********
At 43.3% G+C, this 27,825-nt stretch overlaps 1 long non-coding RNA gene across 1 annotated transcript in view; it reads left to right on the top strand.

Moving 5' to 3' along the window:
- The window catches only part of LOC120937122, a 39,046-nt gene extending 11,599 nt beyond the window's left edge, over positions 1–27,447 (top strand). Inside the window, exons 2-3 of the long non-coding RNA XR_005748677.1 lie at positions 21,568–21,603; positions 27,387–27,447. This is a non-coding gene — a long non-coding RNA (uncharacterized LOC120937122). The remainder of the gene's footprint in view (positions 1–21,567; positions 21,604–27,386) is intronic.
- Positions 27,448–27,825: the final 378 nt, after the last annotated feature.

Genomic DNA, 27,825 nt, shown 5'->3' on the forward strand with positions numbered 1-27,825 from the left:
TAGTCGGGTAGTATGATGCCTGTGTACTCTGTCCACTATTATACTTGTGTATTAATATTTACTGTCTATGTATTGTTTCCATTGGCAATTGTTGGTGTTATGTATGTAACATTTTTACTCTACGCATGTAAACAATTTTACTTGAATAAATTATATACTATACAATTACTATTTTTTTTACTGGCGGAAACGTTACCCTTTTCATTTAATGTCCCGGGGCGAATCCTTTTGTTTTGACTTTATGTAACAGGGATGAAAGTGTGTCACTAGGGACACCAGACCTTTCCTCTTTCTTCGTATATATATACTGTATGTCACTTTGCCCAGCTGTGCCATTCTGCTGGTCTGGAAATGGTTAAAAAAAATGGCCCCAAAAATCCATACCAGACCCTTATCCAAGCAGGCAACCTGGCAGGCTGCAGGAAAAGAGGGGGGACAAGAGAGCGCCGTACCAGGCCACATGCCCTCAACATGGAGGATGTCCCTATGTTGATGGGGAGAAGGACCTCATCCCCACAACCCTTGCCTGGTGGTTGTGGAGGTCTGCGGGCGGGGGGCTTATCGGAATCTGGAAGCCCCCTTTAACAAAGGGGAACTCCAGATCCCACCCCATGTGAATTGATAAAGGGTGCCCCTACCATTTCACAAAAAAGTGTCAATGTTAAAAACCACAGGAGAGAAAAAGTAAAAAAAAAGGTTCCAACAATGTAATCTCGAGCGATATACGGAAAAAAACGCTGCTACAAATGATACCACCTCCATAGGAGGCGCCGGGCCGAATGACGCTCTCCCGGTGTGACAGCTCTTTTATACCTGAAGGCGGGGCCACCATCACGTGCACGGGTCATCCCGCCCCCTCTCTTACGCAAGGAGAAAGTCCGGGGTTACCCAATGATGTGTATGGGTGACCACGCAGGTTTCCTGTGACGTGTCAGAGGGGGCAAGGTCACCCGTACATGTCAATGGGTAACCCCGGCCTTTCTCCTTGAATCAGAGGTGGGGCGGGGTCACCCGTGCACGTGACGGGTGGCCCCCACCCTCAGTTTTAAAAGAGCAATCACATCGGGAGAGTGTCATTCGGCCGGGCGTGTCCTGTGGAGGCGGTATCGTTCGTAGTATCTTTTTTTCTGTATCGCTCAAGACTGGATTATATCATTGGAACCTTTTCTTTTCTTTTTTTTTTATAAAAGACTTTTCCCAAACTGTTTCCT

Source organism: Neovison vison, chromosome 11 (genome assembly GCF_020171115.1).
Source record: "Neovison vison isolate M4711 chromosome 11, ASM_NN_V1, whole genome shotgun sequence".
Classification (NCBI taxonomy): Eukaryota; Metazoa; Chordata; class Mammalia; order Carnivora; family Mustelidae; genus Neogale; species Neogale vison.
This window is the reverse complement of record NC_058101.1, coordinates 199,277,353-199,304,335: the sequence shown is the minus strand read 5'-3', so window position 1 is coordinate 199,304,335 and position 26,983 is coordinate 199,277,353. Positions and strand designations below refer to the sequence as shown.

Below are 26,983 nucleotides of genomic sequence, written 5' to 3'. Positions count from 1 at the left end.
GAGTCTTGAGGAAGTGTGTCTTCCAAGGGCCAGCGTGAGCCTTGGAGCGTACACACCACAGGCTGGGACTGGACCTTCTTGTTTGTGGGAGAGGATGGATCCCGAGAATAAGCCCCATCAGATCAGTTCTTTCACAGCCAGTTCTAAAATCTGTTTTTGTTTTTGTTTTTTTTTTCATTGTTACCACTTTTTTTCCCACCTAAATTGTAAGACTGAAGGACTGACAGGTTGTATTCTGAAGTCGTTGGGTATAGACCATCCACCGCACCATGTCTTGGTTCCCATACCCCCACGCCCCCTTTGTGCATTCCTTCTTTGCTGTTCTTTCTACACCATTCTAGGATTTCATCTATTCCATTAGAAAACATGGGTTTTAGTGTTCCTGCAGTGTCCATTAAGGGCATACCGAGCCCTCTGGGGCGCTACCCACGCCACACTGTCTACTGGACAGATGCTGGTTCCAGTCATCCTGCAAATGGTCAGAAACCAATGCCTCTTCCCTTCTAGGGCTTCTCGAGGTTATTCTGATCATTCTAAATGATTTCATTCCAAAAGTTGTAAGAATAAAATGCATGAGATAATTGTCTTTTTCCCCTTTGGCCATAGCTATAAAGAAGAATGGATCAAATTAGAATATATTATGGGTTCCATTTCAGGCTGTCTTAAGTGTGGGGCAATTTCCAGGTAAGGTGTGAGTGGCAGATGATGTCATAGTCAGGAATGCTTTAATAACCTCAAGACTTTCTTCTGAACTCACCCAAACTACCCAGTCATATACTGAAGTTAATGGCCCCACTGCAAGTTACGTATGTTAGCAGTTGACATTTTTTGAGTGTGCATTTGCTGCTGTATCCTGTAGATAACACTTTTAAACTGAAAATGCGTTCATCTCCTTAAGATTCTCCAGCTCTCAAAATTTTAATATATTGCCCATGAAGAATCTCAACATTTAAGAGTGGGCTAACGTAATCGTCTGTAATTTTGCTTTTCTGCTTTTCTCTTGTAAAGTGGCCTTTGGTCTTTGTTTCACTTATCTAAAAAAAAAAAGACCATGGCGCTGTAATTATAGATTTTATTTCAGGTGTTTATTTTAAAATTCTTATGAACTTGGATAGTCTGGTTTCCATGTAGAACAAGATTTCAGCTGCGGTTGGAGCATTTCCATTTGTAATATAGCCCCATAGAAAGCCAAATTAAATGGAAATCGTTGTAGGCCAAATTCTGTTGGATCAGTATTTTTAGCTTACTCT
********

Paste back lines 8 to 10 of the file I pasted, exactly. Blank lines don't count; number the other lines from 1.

Source record: "Neovison vison isolate M4711 chromosome 11, ASM_NN_V1, whole genome shotgun sequence".
Classification (NCBI taxonomy): Eukaryota; Metazoa; Chordata; class Mammalia; order Carnivora; family Mustelidae; genus Neogale; species Neogale vison.
This window is the reverse complement of record NC_058101.1, coordinates 199,277,353-199,304,335: the sequence shown is the minus strand read 5'-3', so window position 1 is coordinate 199,304,335 and position 26,983 is coordinate 199,277,353. Positions and strand designations below refer to the sequence as shown.